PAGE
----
In reference to a problem I had some time back, it was discovered that my
solution potentially caused a larger problem than I solved. Here is my
original solution post:
I realize it took a long time, but the solution to my problem concerning
floppy drives locking users out has been solved. The original problem was
that, in our academic labs, several users would mount floppy disks on a
Sparcstation 1 floppy drive during the day. The system would sometimes
report a 'Device Busy' error for, apparently, no good reason. /etc/mtab
showed no trace of the drive being mounted, and 'fuser' reported similiar
The clue came from Todd Antonson (firstname.lastname@example.org) who suggested that
'selection_svc' might be my culprit. In fact, I killed 'selection_svc' and
attempted to mount another floppy, but with the same results. It always
took a reboot to cure the problem. As it turns out, Todd was correct in
that 'selection_svc' was the problem. If the user who fired up
'selection_svc' also was the one whose disk fouled up, then no one else
could use the drive until the next reboot, even if 'selection_svc' was
killed and restarted!
My solution was to make 'root' own the 'selection_svc' process by running it
explicitly in '/etc/rc.local' at boot time with the statement
You MUST explicitly put it in the background or the system locks up
(I found out the hard way!!!). This way, no one user (other than root) can
foul the drive up (at least in this situation).
Thanks to all who have replied to my pleas for help over the last few months
(too many to name here; you know who you are!). And also thanks to the
administrators of 'sun_managers' for having the patience and disk space
necessary for such an endeavor.
Thanks to the efforts of several concerned people (again, too many to
mention here), I contacted my local Sun rep, Colleen Grissom. Here is the
reply I received from Sun and the REAL fix to this problem:
From: IN%"Colleen.Grissom@East.Sun.COM" 24-OCT-1991 15:58:51.71
Subj: Yes, it is a security hole!!
(network stuff edited out)
Here is the response. Let me know if I need to get the patches he
mentioned and send them to you or if can get them from the net.
----- Begin Included Message -----
>From Brad.Powell@Corp Thu Oct 24 15:35:31 1991
Subject: Re: Security hole
I think I fixed this before CERT started posting advisories.
Also pick up patch 100184-02 which is the openwin equivelent
here is the patch info; for details look at the bug reports.
patchid bugid synopsis
100085-03 1039576 1040606 selection_svc security bug. Picks up
sun2,sun3,sun4,sun386i SunOS 4.0.3, SunOS 4.1, 4.1.1
and SunOS 4.0.2 386i
(README from patch 100085-03)
Keywords: selection_svc sunview1 security
Synopsis:SunOS 4.0.3,4.1,4.1.1:selection_svc and rpc can be used to
gain access to system files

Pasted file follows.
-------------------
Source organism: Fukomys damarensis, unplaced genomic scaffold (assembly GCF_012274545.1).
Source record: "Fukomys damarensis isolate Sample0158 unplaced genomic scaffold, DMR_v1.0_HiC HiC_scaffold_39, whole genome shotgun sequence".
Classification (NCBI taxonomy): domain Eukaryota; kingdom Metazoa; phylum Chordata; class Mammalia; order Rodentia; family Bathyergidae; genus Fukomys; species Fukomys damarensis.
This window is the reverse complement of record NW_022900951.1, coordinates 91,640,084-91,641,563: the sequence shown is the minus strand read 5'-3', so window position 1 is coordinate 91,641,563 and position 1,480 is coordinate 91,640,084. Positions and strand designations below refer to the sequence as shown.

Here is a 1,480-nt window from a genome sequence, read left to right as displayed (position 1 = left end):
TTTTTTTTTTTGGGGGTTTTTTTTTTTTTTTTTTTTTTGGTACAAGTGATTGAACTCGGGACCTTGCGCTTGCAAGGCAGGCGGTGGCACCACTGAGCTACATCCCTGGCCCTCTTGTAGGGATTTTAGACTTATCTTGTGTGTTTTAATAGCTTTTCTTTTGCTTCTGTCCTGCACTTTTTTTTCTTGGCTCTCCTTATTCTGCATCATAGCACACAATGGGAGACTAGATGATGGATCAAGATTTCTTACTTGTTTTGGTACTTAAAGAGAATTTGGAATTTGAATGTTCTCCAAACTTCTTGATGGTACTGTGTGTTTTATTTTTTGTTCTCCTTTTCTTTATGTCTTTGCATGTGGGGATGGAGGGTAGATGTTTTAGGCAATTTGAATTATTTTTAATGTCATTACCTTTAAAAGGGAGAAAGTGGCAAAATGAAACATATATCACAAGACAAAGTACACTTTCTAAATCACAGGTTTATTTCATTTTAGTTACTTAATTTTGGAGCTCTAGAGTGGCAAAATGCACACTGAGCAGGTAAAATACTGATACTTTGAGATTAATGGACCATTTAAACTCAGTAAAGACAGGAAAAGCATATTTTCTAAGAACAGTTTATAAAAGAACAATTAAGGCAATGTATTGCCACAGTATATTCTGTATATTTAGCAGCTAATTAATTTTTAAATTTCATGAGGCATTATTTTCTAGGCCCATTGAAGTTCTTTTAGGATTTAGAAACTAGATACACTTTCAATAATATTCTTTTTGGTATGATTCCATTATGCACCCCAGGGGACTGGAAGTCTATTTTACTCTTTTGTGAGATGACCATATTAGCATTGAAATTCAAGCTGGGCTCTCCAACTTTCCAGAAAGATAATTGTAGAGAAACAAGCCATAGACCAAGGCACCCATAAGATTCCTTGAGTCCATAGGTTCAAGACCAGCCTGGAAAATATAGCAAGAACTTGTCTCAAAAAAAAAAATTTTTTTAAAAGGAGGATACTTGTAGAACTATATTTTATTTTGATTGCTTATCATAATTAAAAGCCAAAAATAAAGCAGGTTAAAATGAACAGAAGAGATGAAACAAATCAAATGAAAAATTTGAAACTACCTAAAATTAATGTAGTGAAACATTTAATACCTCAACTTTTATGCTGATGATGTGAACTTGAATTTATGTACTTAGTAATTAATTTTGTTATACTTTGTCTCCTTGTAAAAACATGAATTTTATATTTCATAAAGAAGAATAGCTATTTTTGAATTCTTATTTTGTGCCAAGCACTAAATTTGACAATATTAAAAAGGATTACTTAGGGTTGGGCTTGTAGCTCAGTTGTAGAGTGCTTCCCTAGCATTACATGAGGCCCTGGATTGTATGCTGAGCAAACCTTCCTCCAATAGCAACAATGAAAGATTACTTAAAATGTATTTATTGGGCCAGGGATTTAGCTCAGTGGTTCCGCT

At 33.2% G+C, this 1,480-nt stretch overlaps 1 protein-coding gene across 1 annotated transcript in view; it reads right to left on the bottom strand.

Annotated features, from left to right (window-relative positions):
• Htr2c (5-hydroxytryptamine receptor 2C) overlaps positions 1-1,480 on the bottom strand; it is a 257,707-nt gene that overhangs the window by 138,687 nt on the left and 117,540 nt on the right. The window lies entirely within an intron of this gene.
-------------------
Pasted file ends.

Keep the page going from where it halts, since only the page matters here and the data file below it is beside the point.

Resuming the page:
SunOS release: 4.0.3, 4.1, sun386i 4.0.1/4.0.2
BugId's fixed with this patch: 1039576 1040606
Architectures for which this patch is available: sun2 sun3 sun3x sun4
Problem Description: selection_svc can be used to get /etc/passwd from a
machine you do not have login permissions to this can also be used
to view user files on that machine.
Procedure to install a patched version of the selection_svc
the new version fixes the security problem described in
bug 1039576 and 1040606:
Exit SunView (if already running SunView) and kill off existing
selection_svc by sending it a SIGHUP (kill -1 <pid_of_sel-svc>)
Install the new selection_svc in /usr/bin/sunview1 (as root) for SunOS
Install the new selection_svc in /usr/bin (as root) for SunOS 4.0.3 and
For sun3 and sun4 SunOS4.1
% su root
# cp selection_svc /usr/bin/sunview1
For sun2, sun3, sun386i, and sun4 running 4.0.3 or 4.0.2
# cp selection_svc /usr/bin
Step 4. Restart SunView.
>From Colleen.Grissom@East Thu Oct 24 12:37:11 1991
>Date: Thu, 24 Oct 91 14:35:31 CDT
>Subject: Security hole
>Cc: Colleen.Grissom@East, joel@nashvl.East
>Greetings techers --
>Is there a security bug with running selection_svc as root? If so,
>what are the implications with respect to SunView? And if so, is
>a CERT advisory on this? This relates to SunOS 4.1.1.
>Colleen Grissom 301 S. Perimeter Park Drive
>TSE Sun Dixie Suite 100
> Nashville, TN 37211
>colleen.grissom@East.Sun.COM (615) 781-4266
----- End Included Message -----
Colleen Grissom 301 S. Perimeter Park Drive
TSE Sun Dixie Suite 100
Nashville, TN 37211
colleen.grissom@East.Sun.COM (615) 781-4266
Very much thanks to all who participated in this, especially Colleen.
Joel L. Seber | Dry humor is wasted around here.
SUN Workstation Laboratory Manager |
Center for Manufacturing Research | -Joel L. Seber
and Technology Utilization |
Tennessee Technological University | recursive, adj.
Cookeville, TN 38505 | See 'recursive'
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